soldout music dot com

About music and about writing about music. And sometimes about writing about writing about music. 

Contact Us
This form does not yet contain any fields.
    Can't display this module in this section.

    The Night Is Young, The Drinks Is Cold

    The Kanye West/Spike Jonez short film “We Were Once A Fairytale” is a painful, incredible and essential viewing experience into one of the most important, talented minds in his field. And no, I don’t mean Jonze.

    Released at the perfect time, “We Were Once A Fairytale” follows a drunk-off-his-ass, obnoxious Yeezy through a hallucinogenic wonderland of those flashing (flashing) lights (lights lights lights), culminating in a surrealist exorcism of the ego and the ID.

    As always, Kanye is pefectly self-aware and pefectly self-serving. Again I say: the Dave Eggers of rap? Indeed**.

    **See also: my forthcoming biography on Kanye West, “Art With A Capital ‘I’”

    Click to read more ...


    Melissa Auf Der Mar, The Knitting Factory

    I’m not one prone to moments of flat-out schoolgirl-like fandom at rock shows. I have songs I adore and that I’ll lose my shit to when played live, and I’ll scream for those if it seems appropriate (so, basically not at a Patti Smith show). But, really, unless it’s Tori Amos, I’m not going to use every fiber of my being (and every fiber in my larynx-do larynxes have fibers? Probably) to shred my voice with incessant “I love you”s to rock stars onstage at concerts. They’re fucking rock stars, remember-we pay them to love us. In the old days, that was called prostitution.

    Click to read more ...


    Kai Altair: Howl 

    Kai Altair: Howl mp3

    I’ve heard Brooklyn’s Kai Altair described, recently, as being a “neo hippie pagan witch doctor goddess with a trip hop fetish”. Listening to “Howl”, from her forthcoming debut E.P. (dropping with an insane fantasmagorical launch party Nov 13th at House Of Yes, watch this space for more details), it’s possible to say that fits about 1/3 of what the song is. The rest is a twisted, dark, moody & atmospheric song that goes down like a love song but pricks and stings like a ballad of things lost. It reminds me, really, of the feeling I got the first time I heard the new Editors song and its sweeping chorus of “pour salt water on these wounds”, also begging and lost. It’s very possible you could play these two songs back-to-back, one after another, and get an entire story that happened sometime after midnight in a land that we mortals aren’t privvy to. It’s getting darker earlier, and colder more often, and is, in fact, a perfect time to howl.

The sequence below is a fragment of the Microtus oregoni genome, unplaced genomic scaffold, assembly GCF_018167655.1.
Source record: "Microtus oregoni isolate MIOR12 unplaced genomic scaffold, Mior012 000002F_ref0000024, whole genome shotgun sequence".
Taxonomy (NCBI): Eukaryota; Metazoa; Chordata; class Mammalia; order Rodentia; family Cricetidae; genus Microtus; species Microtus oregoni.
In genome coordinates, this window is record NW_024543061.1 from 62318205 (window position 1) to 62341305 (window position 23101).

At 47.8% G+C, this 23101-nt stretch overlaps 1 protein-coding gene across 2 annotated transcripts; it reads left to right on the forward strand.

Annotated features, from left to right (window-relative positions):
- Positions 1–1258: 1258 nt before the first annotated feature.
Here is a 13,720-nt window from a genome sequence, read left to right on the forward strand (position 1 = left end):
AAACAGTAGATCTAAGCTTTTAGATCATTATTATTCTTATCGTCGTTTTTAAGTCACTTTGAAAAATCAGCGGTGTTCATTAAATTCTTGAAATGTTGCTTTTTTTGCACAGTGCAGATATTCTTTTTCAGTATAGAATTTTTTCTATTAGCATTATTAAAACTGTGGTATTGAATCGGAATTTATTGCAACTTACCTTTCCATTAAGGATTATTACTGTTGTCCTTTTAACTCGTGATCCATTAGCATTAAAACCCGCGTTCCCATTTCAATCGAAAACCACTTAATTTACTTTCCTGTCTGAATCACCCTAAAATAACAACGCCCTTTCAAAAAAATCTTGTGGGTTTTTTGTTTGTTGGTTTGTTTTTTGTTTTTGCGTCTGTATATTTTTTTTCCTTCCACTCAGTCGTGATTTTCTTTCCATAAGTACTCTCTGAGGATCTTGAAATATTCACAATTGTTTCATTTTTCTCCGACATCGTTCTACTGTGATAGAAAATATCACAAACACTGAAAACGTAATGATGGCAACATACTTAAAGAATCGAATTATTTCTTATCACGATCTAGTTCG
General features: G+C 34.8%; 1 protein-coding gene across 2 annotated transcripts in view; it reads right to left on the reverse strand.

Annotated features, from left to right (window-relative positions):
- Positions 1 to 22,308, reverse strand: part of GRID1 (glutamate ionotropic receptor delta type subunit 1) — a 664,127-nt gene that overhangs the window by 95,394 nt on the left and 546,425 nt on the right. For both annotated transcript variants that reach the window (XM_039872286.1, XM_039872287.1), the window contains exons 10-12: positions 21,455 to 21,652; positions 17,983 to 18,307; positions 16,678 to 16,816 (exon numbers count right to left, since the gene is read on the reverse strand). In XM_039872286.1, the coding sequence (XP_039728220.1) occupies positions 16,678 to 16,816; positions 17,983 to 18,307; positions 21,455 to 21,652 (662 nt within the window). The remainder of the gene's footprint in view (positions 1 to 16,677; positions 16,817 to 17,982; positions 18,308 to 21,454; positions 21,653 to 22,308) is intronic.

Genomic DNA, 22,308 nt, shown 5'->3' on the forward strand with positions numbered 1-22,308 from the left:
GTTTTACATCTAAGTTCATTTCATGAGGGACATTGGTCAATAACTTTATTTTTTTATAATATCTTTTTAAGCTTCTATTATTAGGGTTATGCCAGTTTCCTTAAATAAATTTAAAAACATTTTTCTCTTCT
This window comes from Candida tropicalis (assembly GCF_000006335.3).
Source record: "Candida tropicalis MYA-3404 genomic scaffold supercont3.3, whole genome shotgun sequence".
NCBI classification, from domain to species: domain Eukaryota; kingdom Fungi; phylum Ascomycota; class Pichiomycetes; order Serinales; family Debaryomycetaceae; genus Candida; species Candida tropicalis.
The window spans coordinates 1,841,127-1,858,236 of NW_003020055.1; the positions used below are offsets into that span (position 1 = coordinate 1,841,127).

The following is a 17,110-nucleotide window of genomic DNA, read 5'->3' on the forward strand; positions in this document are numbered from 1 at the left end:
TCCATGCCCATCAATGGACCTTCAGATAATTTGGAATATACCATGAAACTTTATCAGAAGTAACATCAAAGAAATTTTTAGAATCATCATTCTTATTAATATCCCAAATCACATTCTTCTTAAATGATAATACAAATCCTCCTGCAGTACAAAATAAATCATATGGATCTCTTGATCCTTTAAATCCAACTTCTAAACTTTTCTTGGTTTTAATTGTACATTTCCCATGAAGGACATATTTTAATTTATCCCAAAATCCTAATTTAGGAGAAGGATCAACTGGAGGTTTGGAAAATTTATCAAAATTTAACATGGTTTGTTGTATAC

Click to read more ...


    Talking Books with Rockers: The Swear

    I love music and literature with an equal passion. That’s why I value blogs like Largehearted Boy and BabyGotBooks, blogs that do more than approach both-they acknowledge and work within where the two intersect.

    (Disclosure: I also write for BabyGotBooks. I am only saying this to keep the Feds from coming after me with their blogger-bashing sticks. Truncheons? Whatever.)

    The Swear has long been one of my favorite Atlanta bands, and by far one with an incredible, dark literary underpinning.  The very first time I ever met front-woman and songwriter Elizabeth Elkins, our talk quickly turned to two things: literature and Tori Amos. So, when The Swear came to NY recently to play a show in Brooklyn at Matchless (the show that, unfortunately, Tealights’ van problems prohibited them from making), I sat down with Elizabeth Elkins at Word in Greenpoint, Brooklyn (my favorite bookstore) to talk books and songwriting.

    And then I thought we were done. But, in true hard-core rocker fashion, Elizabeth knocked a bookshelf over and demanded to have the final say.

    Thanks to Word Brooklyn and Kristina Weise for help.

    Click to read more ...


    Map of the world...

    Tealights plugged back in and live at The Tank in NYC on Oct 11.

    This is “Passport” in its full glory (which you may remember totally stripped, spare and possibly even lovelier from the Apartment Stories session)

    And “Wait”-which I think comes across as even more fierce live.

    Both songs are on Tealights debut E.P., Take Us By Sea. It’s available now. It’s essential. Get it.

    Click to read more ...